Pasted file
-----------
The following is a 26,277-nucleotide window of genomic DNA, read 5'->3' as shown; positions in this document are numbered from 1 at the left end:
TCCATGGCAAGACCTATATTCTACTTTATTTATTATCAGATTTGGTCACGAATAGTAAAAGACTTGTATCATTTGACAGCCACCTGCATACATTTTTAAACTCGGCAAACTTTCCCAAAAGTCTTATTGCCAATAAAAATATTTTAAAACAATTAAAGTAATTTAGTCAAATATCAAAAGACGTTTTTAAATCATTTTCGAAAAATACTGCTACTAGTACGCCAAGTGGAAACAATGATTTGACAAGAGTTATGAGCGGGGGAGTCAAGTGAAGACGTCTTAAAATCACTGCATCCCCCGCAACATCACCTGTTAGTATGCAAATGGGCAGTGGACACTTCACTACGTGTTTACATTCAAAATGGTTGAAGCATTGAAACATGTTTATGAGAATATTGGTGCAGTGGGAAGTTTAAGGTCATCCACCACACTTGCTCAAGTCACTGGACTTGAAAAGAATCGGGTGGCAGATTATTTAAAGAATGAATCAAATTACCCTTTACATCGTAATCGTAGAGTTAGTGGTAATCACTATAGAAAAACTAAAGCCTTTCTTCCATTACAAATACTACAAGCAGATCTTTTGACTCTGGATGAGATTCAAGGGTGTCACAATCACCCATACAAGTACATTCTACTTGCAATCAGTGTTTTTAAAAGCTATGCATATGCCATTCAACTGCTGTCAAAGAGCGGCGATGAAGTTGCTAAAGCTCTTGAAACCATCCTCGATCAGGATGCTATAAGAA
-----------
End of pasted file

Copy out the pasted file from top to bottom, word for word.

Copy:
The following is a 26,277-nucleotide window of genomic DNA, read 5'->3' as shown; positions in this document are numbered from 1 at the left end:
TCCATGGCAAGACCTATATTCTACTTTATTTATTATCAGATTTGGTCACGAATAGTAAAAGACTTGTATCATTTGACAGCCACCTGCATACATTTTTAAACTCGGCAAACTTTCCCAAAAGTCTTATTGCCAATAAAAATATTTTAAAACAATTAAAGTAATTTAGTCAAATATCAAAAGACGTTTTTAAATCATTTTCGAAAAATACTGCTACTAGTACGCCAAGTGGAAACAATGATTTGACAAGAGTTATGAGCGGGGGAGTCAAGTGAAGACGTCTTAAAATCACTGCATCCCCCGCAACATCACCTGTTAGTATGCAAATGGGCAGTGGACACTTCACTACGTGTTTACATTCAAAATGGTTGAAGCATTGAAACATGTTTATGAGAATATTGGTGCAGTGGGAAGTTTAAGGTCATCCACCACACTTGCTCAAGTCACTGGACTTGAAAAGAATCGGGTGGCAGATTATTTAAAGAATGAATCAAATTACCCTTTACATCGTAATCGTAGAGTTAGTGGTAATCACTATAGAAAAACTAAAGCCTTTCTTCCATTACAAATACTACAAGCAGATCTTTTGACTCTGGATGAGATTCAAGGGTGTCACAATCACCCATACAAGTACATTCTACTTGCAATCAGTGTTTTTAAAAGCTATGCATATGCCATTCAACTGCTGTCAAAGAGCGGCGATGAAGTTGCTAAAGCTCTTGAAACCATCCTCGATCAGGATGCTATAAGAA